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US investors biggest scaredy-cats in the world

A trader works on the floor of the New York Stock Exchange.
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A trader works on the floor of the New York Stock Exchange.

Despite optimism that U.S. stocks will be among the best performers this year, American investors are still running scared.

A new survey from Schroders, a multinational investing firm that manages $415 billion for clients, shows U.S. investors ranking at the bottom of 25 countries in terms of confidence, with just 37 percent showing a positive view.

That contrasts with the general tone of the report, which shows global investors anticipating a strong year particularly on the equity side. Investors are most confident in India (90 percent), Thailand (83 percent) and Indonesia and Japan (76 percent each).

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Contrasting with the gloomy attitudes of Americans, other countries expect to find better returns in U.S. stocks than any other region except Asia-Pacific. Western Europe is No. 3.

It all paints a somewhat complicated picture that shows investors still aren't convinced that the coast is clear. (Read the full report here.)

"Maybe the conclusion we can draw is that even with very good returns, there are still some things looming on the horizon with the U.S.," Carter Sims, head of U.S. Intermediary Distribution at Schroders, said in an interview. "We all have enough scars from 2008."

Leading concerns for American investors are taxes as well as the state of the global and domestic economies. Inflation fears coupled with interest rates also ranked in the top five, while the Middle East turmoil is also on many minds.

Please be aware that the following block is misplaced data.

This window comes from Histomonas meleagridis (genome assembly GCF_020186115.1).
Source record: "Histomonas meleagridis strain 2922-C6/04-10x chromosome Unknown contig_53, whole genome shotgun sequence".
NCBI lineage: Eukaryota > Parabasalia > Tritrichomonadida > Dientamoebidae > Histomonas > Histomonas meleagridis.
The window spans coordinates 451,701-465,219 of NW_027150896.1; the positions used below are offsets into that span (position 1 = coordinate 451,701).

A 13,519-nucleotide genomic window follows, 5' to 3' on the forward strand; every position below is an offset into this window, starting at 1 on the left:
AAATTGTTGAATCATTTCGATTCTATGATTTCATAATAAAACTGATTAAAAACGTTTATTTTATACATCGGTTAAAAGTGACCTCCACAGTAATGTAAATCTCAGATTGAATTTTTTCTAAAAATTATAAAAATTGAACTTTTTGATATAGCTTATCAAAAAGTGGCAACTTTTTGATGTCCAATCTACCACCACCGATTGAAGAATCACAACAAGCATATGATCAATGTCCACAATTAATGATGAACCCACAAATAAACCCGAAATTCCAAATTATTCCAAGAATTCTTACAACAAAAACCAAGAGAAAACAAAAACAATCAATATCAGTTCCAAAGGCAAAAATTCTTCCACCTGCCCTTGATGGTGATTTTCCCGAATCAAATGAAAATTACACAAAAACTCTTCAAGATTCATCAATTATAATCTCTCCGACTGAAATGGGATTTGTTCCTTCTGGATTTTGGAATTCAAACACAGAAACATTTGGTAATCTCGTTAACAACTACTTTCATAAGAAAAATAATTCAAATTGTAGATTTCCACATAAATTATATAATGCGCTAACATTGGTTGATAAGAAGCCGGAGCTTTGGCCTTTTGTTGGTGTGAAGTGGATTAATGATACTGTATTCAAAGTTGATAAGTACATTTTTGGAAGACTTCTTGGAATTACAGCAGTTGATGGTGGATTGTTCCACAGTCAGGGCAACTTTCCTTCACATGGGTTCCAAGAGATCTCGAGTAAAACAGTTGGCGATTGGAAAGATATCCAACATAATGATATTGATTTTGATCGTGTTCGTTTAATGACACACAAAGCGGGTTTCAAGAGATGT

Despite all their misgivings—and adding to the contradictions of prevailing sentiment—56 percent of respondents believe U.S. equities are the best place to be. The next-most popular spot is multi-asset funds, which Sims said is consistent with what he's seen from client behavior.

Emerging market equities also are popular, despite a historically long spell of fund outflows over the past four months.

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Fixed income is one of the least popular, though investors still want exposure.

"We still feel as a company there's a lot of money on the sidelines," Sims said. "People are really looking to diversify, realizing you can't be all in fixed [income] and you can't be all in equities. That's why you see the interest in multi-asset products."

One root of the lack of confidence, then, simply could be that investors don't believe the stock market can replicate its 2013 performance and not necessarily that things are going to turn ugly.

The year so far has been a shaky ride, with a rough January giving way to a stellar February.

(Read more: What the short interest surge may really signal)

Investors overall seem willing to take that ride, though they may not be happy about it.

"It was a very good year in 2013 as it related to the market, for those who participated," Sims said. "Back-to-back years [like that] don't really happen a lot."

—By CNBC's Jeff Cox. Follow him on Twitter @JeffCoxCNBCcom.

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